Our review establishes that the record supports the factual findings of the common pleas court regarding the appellant's physical and mental condition at the time of the challenged statements. There is no basis for disturbing the court's decision to admit the statements as voluntarily given.

The appellant's second argument is that the court erred in refusing to suppress evidence seized at the scene of the fire without a search warrant, and in permitting Commonwealth witnesses to comment on evidence that had been suppressed. The appellant argues that the court should have suppressed photographs of the fire scene taken by fire department personnel. These photos depicted various objects (two burned chairs and an empty white plastic jug) that were later seized before the search warrant had been issued, and which the court ordered suppressed "in an overabundance of caution".

In ruling on post-trial motions, the court stated that suppression was not required under the plain view exception to the warrant requirement, citing Commonwealth v. Smith, 511 Pa. 36, 511 A.2d 796 (1986), cert. denied, 479 U.S. 1006, 107 S. Ct. 643, 93 L. Ed. 2d 700 (1986); Michigan v. Clifford, 464 U.S. 287, 104 S. Ct. 641, 78 L. Ed. 2d 477 (1984); and Michigan v. Tyler, 436 U.S. 499, 98 S. Ct. 1942, 56 L. Ed. 2d 486 (1978). If suppression of the items themselves was not required, the court held, it surely was not error to admit photographs of the items or testimony about the photographs.

The photos were taken less than an hour after the fire personnel arrived at the scene and depicted items in plain view. Moreover, the "comments" complained of referred not only to the photographs but to observations made by the fire fighters in the course of their duties in extinguishing the fire and investigating its origin. Under these circumstances, there *230 was no error in admitting the photographs or allowing the testimony.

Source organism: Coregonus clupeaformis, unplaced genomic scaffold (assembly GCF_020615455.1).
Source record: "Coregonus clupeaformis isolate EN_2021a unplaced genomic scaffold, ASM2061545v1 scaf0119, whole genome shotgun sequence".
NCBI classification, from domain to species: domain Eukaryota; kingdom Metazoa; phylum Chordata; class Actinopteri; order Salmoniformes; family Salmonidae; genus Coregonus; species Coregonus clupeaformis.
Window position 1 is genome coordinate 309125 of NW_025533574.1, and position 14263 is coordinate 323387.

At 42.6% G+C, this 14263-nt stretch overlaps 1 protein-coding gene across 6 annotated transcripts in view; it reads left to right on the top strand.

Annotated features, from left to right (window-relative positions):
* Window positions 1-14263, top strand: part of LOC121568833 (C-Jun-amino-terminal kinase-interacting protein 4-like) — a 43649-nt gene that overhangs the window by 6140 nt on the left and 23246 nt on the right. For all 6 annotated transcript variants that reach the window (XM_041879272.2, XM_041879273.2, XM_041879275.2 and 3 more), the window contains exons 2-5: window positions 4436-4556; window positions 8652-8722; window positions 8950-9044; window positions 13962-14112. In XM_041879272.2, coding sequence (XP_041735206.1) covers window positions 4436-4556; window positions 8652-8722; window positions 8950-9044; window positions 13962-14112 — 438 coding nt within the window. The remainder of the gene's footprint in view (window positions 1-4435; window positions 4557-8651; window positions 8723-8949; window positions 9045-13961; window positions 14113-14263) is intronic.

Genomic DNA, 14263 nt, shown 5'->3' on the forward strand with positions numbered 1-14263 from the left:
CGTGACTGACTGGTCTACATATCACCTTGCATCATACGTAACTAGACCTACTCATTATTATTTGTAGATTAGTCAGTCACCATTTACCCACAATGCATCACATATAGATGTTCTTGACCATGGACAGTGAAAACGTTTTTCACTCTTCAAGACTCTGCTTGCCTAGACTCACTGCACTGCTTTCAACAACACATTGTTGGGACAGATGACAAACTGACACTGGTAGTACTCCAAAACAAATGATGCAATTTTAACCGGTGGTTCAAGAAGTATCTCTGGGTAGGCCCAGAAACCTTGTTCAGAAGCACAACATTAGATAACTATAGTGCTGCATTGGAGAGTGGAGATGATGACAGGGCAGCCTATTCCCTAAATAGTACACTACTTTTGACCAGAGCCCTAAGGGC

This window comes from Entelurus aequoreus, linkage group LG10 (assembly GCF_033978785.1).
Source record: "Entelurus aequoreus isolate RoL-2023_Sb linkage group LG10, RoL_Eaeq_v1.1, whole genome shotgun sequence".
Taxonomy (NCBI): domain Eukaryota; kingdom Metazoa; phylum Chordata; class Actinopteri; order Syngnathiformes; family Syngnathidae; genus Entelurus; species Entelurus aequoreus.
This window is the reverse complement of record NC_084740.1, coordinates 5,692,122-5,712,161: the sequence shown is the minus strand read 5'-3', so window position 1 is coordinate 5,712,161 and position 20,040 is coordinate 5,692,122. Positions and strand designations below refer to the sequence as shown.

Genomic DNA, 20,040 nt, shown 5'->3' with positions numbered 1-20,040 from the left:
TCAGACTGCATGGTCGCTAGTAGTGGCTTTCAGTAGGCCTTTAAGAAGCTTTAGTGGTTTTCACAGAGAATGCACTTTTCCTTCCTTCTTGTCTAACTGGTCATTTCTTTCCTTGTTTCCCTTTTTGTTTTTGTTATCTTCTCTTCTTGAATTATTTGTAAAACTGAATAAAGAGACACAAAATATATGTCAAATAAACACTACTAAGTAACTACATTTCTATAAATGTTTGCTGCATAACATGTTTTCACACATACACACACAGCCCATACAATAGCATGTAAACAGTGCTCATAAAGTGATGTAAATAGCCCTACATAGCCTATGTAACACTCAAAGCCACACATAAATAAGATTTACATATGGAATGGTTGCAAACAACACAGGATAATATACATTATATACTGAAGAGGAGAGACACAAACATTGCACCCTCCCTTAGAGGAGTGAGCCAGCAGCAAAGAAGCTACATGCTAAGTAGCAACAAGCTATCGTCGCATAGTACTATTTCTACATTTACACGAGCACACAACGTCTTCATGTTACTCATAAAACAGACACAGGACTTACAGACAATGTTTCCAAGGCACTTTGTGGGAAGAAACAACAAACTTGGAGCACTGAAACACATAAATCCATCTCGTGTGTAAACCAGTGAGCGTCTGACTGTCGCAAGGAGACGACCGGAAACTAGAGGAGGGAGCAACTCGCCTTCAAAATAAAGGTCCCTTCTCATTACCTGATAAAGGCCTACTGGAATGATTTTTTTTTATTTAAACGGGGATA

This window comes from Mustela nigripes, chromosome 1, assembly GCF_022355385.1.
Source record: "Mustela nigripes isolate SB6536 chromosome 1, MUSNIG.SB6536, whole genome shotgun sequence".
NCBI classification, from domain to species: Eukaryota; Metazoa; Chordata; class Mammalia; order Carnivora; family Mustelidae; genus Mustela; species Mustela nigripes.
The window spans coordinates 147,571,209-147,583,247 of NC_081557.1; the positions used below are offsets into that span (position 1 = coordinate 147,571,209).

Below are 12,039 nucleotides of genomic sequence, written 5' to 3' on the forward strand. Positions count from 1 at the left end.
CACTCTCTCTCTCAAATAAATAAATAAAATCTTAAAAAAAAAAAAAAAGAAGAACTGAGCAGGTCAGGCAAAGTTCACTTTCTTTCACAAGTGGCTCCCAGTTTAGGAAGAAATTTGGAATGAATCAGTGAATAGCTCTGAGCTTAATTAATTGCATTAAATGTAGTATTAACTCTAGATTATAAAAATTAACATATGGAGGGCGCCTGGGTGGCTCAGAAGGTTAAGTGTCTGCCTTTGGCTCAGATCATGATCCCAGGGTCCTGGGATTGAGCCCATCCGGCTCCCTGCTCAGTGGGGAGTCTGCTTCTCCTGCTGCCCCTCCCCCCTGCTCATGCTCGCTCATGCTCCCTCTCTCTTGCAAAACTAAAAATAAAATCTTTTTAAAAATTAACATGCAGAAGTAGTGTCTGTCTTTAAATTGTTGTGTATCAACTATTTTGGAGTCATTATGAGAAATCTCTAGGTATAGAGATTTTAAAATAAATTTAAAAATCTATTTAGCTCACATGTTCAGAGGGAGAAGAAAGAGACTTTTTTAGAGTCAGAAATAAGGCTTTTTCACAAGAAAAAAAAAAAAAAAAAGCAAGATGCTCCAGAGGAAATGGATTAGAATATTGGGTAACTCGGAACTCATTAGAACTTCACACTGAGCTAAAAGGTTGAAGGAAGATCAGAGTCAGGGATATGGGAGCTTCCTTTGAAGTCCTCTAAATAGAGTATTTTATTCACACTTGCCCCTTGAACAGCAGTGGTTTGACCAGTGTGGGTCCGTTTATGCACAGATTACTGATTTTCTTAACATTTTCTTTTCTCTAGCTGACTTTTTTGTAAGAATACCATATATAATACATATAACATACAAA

The appellant's third argument is that the court erred in finding that probable cause existed to support the issuance of two warrants, one authorizing the search of the premises and the other authorizing the seizure of the appellant's clothing. He argues that the affidavits supporting the warrants "fail[] to suggest any criminal conduct on the part of appellant."

We note first that the court suppressed the clothing because it had been seized prior to the issuance of the warrant. There is thus no claim of error for our review in this respect. Regarding the warrant to search the premises, the Commonwealth properly characterizes this argument as frivolous. As the court observed, "all evidence seized pursuant to the warrant and admitted into evidence was recovered from the basement or living room of the premises or from the bodies of the victims. The search of the defendant's private rooms led to the discovery of no evidence." Opinion at 33. The police were justified in obtaining a warrant to search the premises regardless of whether there was probable cause to connect the appellant to the crime.